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How To Cope With Stress Without Illicit Drugs Or Alcohol Use


Lengthy periods of stress can have serious health implications. Chronic stress can lead to anxiety or depression in your mental health. If a person develops depression during treatment, they can resort to illicit drugs or alcohol use.

Stress can lead to drug use, but can also inspire individuals to pursue recovery care, according to an opioid dependence and diversion survey by the National Institute on Alcohol Abuse and Alcoholism. Many other studies show that after a time of abstinence, stress may cause relapse.

Drugs such as cocaine stimulate the brain’s stress mechanism and strong “reward centers”. Without drugs or alcohol, you can learn to cope with stress. Here are eight ways that can help you relax without relying on anything else.

1. Recognize Your Source of Stress

Think about what is stressing you out now. If you can identify your source of stress, whether it would be searching for a job, not being able to do household cleaning during your busy schedule, or reeling from an argument with a loved one, you can get insight and control over it.

2. Control Only What You Can

You cannot control all stressors, but you can control some factors. If you are getting stressed about job searching, you can work on it for 1 to 2 hours at a time and take breaks or ask someone for job search advice. Make time for chores by breaking down your chores into smaller cleaning tasks  throughout the week rather than sacrificing one day from your weekend for cleaning.

3. Create Healthy Boundaries

You cannot be vulnerable to more stress without creating or protecting your personal boundaries. You can say “no” sometimes and protect your time. Saying “no” sounds tough, but you realize that people are not easily disappointed as you might believe and you prevent adding stress.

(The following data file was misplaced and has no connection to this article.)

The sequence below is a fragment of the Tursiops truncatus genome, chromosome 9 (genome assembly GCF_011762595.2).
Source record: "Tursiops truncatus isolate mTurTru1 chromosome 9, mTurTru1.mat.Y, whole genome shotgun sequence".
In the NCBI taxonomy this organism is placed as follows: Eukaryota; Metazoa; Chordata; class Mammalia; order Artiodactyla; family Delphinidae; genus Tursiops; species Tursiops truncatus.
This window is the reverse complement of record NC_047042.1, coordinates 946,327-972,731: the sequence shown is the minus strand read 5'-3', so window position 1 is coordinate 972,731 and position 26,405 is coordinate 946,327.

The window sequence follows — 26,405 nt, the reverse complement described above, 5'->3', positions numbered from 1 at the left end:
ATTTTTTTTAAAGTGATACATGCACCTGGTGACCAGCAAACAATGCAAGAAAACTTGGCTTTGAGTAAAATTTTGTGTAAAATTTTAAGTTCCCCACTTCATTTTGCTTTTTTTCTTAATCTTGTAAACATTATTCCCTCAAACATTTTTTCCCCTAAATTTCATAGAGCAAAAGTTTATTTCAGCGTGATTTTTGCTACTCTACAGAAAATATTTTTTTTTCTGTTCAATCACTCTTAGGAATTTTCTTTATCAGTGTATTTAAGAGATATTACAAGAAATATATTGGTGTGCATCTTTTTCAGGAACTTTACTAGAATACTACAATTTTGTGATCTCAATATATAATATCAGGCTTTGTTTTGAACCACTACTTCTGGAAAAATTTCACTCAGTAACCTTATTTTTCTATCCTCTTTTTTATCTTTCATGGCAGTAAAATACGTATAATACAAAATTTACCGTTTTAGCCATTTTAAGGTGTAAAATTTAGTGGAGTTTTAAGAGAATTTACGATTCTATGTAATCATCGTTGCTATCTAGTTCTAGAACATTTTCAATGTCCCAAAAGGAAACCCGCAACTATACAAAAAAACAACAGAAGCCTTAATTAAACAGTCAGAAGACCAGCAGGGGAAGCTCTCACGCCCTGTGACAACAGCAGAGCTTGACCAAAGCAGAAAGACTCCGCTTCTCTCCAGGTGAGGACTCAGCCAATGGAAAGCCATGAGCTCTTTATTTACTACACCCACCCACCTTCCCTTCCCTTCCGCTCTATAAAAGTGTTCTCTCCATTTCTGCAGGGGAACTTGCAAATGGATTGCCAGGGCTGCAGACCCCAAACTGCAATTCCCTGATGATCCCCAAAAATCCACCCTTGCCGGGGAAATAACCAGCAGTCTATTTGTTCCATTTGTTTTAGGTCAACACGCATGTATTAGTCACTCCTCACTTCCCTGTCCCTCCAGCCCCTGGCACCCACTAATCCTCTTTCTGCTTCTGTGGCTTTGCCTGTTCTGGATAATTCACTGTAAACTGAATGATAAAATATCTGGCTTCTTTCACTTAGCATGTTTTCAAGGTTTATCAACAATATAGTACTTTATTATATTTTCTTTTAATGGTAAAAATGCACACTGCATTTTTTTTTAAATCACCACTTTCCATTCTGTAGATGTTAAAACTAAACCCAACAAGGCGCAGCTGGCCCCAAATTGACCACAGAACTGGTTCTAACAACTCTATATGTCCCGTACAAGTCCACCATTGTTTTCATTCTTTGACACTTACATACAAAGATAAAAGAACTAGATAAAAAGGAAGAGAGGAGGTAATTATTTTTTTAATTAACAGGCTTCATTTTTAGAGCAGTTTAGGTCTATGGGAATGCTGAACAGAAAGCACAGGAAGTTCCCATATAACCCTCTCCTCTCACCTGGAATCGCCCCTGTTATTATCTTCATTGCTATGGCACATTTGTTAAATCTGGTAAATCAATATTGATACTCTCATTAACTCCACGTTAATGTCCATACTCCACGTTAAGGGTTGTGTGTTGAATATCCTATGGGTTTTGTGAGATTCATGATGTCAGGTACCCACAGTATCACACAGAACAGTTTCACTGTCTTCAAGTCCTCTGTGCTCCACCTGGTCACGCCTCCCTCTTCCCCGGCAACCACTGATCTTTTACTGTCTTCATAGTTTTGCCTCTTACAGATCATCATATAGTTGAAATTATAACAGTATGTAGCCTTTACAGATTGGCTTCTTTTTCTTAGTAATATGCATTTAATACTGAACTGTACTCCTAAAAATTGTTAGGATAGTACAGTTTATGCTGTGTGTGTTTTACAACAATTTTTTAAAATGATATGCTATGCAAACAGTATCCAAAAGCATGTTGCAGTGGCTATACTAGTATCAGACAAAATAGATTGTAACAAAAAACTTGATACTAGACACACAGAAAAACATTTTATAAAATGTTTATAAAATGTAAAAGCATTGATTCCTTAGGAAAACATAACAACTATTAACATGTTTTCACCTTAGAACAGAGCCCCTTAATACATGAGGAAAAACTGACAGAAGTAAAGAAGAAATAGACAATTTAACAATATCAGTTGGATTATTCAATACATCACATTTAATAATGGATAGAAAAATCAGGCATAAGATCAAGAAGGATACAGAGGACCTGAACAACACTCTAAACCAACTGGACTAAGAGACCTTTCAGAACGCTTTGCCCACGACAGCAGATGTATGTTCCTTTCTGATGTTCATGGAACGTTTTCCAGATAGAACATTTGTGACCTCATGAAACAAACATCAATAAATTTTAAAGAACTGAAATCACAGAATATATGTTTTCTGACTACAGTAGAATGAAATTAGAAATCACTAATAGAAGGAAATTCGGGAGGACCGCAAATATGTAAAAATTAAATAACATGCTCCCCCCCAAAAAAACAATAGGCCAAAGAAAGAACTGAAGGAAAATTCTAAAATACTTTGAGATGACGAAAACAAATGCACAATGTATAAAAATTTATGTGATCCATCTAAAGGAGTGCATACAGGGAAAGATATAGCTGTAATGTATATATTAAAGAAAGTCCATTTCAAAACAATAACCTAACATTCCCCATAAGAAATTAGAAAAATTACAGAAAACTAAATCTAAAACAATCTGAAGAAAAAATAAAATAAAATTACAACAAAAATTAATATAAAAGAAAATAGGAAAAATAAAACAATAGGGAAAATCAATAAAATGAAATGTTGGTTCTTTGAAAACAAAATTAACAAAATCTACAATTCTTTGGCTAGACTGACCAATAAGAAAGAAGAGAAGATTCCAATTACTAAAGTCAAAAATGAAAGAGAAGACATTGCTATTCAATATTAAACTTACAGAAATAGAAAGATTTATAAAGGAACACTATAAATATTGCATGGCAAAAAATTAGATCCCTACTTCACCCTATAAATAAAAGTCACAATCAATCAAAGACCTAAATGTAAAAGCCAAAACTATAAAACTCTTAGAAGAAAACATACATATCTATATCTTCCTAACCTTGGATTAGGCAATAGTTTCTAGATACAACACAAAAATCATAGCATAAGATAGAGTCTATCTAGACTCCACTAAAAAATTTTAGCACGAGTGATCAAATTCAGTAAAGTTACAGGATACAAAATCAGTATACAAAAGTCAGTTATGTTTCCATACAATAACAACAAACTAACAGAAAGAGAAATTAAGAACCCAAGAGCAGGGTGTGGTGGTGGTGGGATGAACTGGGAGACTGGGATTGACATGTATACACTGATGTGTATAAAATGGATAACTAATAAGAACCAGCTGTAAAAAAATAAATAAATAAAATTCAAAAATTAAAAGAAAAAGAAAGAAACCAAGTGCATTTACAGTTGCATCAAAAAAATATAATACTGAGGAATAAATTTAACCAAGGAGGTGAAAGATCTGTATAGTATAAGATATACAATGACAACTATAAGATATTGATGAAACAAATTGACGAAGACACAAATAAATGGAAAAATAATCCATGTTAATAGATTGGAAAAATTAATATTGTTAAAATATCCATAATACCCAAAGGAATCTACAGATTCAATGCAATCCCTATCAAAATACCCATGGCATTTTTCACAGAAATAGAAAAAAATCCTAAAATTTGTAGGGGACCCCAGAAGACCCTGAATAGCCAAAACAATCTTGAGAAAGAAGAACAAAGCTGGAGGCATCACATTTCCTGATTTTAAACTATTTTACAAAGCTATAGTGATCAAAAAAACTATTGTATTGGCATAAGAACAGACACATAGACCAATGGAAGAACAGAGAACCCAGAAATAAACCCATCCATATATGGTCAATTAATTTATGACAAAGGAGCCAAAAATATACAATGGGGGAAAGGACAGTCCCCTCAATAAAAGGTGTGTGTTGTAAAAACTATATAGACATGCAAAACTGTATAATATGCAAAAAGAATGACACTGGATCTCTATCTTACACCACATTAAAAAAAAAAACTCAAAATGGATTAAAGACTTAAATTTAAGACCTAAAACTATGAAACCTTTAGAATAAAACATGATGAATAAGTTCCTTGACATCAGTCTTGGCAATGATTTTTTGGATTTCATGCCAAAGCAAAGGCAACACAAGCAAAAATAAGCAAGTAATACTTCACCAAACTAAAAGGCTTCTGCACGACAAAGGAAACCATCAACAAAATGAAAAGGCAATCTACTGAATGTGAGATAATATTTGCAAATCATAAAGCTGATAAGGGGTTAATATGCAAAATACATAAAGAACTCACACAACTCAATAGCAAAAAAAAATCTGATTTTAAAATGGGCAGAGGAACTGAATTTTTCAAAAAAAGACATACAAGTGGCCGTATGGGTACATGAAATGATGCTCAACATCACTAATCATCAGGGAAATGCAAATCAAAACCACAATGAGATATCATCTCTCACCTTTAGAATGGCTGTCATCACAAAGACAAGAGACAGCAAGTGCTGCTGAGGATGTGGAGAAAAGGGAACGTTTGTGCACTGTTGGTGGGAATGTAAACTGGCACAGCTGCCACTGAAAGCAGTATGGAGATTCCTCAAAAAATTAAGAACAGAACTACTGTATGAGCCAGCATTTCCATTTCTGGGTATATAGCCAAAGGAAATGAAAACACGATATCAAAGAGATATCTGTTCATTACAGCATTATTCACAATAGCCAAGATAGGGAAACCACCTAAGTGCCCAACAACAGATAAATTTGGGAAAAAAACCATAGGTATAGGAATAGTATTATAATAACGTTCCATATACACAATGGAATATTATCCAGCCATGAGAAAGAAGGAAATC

4. Keep Perspective and Take Mental Breaks

In tough times, it is necessary to bring stress into perspective and rest your mind. Find relaxing ways to overcome stress if you are a perfectionist. Avoiding stressful situations at work or home can be beneficial for your mental and emotional health.

5. Eat Balanced Meals

Eat nutritious meals to sustain a balanced diet. It is important to get good nutrition for recovery. A well-balanced, high nutrition meal and energy-enhancing snacks may lead to mood change. Caffeine and alcohol can also intensify distress and trigger panic attacks. Proper eating, sleeping well and staying healthy will help people cope with stress.

6. Enjoy Your Favorite Hobbies

Do things you enjoy whether you are cooking your favorite breakfast, playing guitar, or watching your favorite movie or TV show. Singing, chatting with a loved one on the phone, or reading a book can help you refresh and relax from stress.

7. Write in a Journal

You can help to cope with stress by writing your thoughts, feelings and experiences in a journal. People in recovery often use journals to sort through their feelings about their difficulties, relationships, and events. You may, for example, write about the lessons learned from a therapy session or how to avoid triggers every day.

8. Make Time to Exercise

A 15-minute lunchtime stroll at a nearby park or a half hour tending to your garden can help ease stress and to get out of your head for a while. It does not have to be strenuous. Playing basketball or walking the dog is good enough to boost your mood.

9. Remember to Laugh!

Laughter is a fantastic way to relieve stress. Laughter eases stress, releases any tension, and invigorates your heart, lung and muscles. Not in the mood to watch a comedy sitcom or movie? If not, maybe you can find something funny online. The Internet is full of funny images, memes, and blogs.

10. Do Not Add Unnecessary Stress

Positive health habits can influence the impact of stress. It’s helpful to get enough sleep, have breakfast before starting work, and control your consumption of caffeine. Minor things can stress you out more, but you can avoid them by taking care of yourself first.

Stress can contribute to substance addiction. Stress and the way the body responds play a part in a person’s vulnerability to alcohol and other drugs. The choice to seek treatment and the chances of recurrent recovery can affect our stress response.

We urge you to read more about our counseling services if anyone who you know is dealing with substance addiction and alcoholism. Talk to a professional about your stressors and coping mechanisms.

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